I bet you would, wouldn't you? You know who else would? All the other backwards, 'revese racism' believers. It's appaling, almost, for some people to see others succeed and think of it as a disadvantage to themselves. Obama won because he was a better politician than McCain. Quit making up excuses.

on Jul. 13 2012 at 12:52 pm
Desmothenes Locke GOLD, Cresskill, New Jersey
13 articles 0 photos 21 comments
Finally... someone said it! Voting for Obama because he is black is just as bad as not voting for him because he is black.

on Jul. 2 2012 at 4:54 pm
SingingismylifeSYV BRONZE, Sarasota, Florida
1 article 0 photos 6 comments

Favorite Quote:
"do you like music?"
~"do you like breathing?"

Honestly, I feel this article could not have been better said! I have respect for Obama, but I think many voted him in for the WRONG reasons. I don't think color of skin should be this much of a shock to America! Hahah. Really great article though! 

on Jun. 4 2012 at 7:50 pm
Different people in the world receive the business loans from various creditors, because that's fast and easy.

on Apr. 10 2012 at 4:55 pm
AndSoItGoes01 SILVER, Reno, Nevada
9 articles 0 photos 147 comments

Favorite Quote:
"The winter I told you icicles are magic, you stole an enormous icicle from my neighbors shingle, and gave it to me as a gift, I kept it in my freezer for seven months. Love isn't always magic, sometimes it's melting." -Andrea Gibson

There is nothing to say except you are a brilliant writer and have a rare point of view that others (including myself) can only dream of..... I can say that i would be HONORED to read a book that you write any say !!!!!!!!!!!

on Feb. 26 2012 at 2:41 pm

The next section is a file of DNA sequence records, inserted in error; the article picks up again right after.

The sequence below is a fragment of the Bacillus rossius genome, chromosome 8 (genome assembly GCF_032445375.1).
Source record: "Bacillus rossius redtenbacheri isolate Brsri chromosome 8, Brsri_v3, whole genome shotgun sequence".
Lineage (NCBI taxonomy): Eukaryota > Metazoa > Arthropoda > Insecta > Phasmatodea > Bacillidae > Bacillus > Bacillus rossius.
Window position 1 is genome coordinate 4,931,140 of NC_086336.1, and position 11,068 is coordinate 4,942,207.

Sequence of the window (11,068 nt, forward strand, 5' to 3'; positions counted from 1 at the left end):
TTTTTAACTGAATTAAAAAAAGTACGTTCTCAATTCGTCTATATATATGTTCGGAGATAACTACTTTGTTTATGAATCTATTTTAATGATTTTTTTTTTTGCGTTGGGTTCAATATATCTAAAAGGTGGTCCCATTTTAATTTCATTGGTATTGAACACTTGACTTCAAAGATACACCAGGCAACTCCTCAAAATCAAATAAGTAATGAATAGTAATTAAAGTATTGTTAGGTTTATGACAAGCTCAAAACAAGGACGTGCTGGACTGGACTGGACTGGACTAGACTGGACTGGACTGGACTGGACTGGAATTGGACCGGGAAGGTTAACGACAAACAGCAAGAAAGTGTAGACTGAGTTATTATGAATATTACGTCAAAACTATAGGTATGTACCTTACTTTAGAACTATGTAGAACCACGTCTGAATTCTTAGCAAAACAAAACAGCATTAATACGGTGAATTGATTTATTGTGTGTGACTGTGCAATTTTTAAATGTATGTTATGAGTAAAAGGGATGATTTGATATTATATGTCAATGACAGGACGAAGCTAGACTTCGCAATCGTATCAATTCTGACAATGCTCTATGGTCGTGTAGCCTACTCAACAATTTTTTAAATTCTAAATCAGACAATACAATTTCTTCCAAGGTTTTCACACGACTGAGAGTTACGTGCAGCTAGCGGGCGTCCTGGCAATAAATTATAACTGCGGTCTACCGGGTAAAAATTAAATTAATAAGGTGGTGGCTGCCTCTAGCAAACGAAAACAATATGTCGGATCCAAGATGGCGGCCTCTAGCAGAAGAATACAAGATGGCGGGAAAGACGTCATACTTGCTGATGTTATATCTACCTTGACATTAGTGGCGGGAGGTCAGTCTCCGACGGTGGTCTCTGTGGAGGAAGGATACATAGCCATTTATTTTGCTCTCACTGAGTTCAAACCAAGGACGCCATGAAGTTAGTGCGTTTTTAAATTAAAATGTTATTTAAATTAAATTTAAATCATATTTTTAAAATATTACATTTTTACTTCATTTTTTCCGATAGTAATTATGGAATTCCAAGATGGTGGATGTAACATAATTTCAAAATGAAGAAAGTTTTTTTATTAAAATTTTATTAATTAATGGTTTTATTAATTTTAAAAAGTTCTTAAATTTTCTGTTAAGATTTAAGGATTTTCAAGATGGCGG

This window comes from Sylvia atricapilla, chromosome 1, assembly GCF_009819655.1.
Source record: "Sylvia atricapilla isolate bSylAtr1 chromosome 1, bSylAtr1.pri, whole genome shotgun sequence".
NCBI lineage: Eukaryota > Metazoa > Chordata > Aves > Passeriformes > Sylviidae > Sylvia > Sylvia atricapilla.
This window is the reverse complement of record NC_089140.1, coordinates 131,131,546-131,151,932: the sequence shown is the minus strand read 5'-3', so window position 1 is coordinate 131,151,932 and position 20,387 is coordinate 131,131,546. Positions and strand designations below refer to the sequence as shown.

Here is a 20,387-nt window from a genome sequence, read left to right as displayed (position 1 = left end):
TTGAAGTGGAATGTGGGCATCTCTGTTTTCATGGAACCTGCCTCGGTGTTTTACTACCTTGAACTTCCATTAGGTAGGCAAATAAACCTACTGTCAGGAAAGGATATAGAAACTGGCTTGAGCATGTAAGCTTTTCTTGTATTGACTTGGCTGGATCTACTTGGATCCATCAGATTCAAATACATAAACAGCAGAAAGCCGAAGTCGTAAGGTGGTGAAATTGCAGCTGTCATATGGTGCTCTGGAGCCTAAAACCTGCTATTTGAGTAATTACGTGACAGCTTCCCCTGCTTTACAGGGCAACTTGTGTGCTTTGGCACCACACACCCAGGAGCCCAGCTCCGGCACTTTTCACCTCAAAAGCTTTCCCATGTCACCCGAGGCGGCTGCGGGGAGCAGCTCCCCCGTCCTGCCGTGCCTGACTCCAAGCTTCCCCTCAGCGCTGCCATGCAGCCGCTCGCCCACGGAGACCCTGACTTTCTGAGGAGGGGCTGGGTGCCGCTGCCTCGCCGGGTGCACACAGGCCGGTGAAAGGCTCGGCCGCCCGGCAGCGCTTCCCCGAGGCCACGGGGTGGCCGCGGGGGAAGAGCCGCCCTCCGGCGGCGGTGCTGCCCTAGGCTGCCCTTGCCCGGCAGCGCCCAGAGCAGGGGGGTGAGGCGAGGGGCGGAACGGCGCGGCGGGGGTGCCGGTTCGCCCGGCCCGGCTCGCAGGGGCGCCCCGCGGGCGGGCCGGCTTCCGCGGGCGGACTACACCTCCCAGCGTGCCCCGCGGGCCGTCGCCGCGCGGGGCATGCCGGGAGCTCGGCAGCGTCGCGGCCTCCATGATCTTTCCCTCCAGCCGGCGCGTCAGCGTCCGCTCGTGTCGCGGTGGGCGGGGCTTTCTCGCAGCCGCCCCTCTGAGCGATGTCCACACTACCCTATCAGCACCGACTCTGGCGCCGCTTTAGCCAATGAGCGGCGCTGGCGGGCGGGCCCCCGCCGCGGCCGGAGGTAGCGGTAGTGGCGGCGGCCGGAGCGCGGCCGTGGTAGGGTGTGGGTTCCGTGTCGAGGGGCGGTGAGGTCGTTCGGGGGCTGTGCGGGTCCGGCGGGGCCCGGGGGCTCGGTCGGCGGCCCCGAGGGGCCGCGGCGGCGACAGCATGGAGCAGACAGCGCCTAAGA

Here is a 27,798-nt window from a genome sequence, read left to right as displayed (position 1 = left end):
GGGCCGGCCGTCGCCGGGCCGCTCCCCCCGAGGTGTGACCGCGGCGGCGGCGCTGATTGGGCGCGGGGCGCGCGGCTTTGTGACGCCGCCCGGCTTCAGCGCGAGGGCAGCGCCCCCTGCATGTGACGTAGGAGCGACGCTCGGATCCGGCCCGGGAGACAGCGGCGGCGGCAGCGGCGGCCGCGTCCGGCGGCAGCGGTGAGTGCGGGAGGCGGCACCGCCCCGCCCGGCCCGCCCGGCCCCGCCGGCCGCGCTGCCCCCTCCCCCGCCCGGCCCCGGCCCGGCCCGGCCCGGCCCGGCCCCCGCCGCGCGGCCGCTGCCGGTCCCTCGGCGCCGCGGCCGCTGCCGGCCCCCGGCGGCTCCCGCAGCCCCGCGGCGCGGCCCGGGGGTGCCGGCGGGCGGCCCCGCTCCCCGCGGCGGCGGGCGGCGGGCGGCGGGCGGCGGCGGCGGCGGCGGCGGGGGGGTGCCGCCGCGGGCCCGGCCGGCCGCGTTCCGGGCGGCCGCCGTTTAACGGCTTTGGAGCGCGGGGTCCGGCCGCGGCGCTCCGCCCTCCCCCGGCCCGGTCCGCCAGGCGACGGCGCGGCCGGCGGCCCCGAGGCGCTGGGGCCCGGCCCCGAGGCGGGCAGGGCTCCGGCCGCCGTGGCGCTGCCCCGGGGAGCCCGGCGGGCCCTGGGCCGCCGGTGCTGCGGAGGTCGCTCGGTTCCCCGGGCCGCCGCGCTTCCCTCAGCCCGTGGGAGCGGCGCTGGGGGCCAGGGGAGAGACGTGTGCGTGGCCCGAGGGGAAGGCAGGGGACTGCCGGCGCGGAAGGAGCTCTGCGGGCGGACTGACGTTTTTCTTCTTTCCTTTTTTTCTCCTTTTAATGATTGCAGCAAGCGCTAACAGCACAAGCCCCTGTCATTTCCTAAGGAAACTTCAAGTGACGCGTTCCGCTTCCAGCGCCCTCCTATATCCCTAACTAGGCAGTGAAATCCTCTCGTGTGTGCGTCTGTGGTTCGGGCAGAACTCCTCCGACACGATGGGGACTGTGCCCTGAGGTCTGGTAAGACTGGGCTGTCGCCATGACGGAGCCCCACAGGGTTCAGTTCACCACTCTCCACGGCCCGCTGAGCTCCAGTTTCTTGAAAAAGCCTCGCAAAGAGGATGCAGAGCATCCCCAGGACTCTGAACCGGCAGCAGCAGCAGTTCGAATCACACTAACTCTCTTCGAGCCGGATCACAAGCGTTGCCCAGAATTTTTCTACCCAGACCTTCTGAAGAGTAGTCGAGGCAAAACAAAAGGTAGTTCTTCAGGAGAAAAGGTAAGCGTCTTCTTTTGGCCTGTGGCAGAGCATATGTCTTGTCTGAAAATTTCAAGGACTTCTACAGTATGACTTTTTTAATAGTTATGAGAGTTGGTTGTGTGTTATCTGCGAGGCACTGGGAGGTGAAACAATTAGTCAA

Anny_Grace SILVER, Centennial, Colorado
9 articles 0 photos 22 comments
Wow! Amzingly wirtten love your voice in it. And I applud you for speaking out, I feel just the same way. Hopefully you can bring this to attention. Great work!

Dipsy said...
on Feb. 4 2012 at 8:37 pm
Dipsy, Cresco, Iowa
0 articles 0 photos 5 comments

Favorite Quote:
"The only place where success comes before work is in the dictionary"

I never would have ever thought it in this way. I don't have any constructive criticism because that was truely amazing.

Veritasrmc said...
on Feb. 4 2012 at 7:58 pm
I'm African-American and I'm NOT an Obama supporter. In fact, I never have been. However, that doesn't mean I was extremely pleased when he was voted into office. Despite what you may think, his election WAS a great victory for African-Americans. Fifty years ago, such a concept was unheard of. African-Americans were one of the most oppressed races, and now an African-American is one of the most powerful men in the word. If that isn't victory or triumph, I don't know what is. That's NOT being racist, it's being realistic. And when there's a woman president, I'll cheer just as loudly for her. When there's a Native American president, I'll cheer just as loudly. When there's a Jewish president, I'll be just as pleased. Whatever the case, being colorblind is not the solution.

on Jan. 13 2012 at 10:38 pm
TeamTamani SILVER, Adams, Tennessee
9 articles 0 photos 16 comments

Favorite Quote:
"I don't need a cloak to become invisible."-Albus Dumbledore
"Fear of a name increases fear of a thing itself."-Albus Dumbledore
"By all means continue destroying my possessions. I daresay I have too many."-Albus Dumbledore

I never really saw it like this, I like your perspective of writing. Keep on keeping on!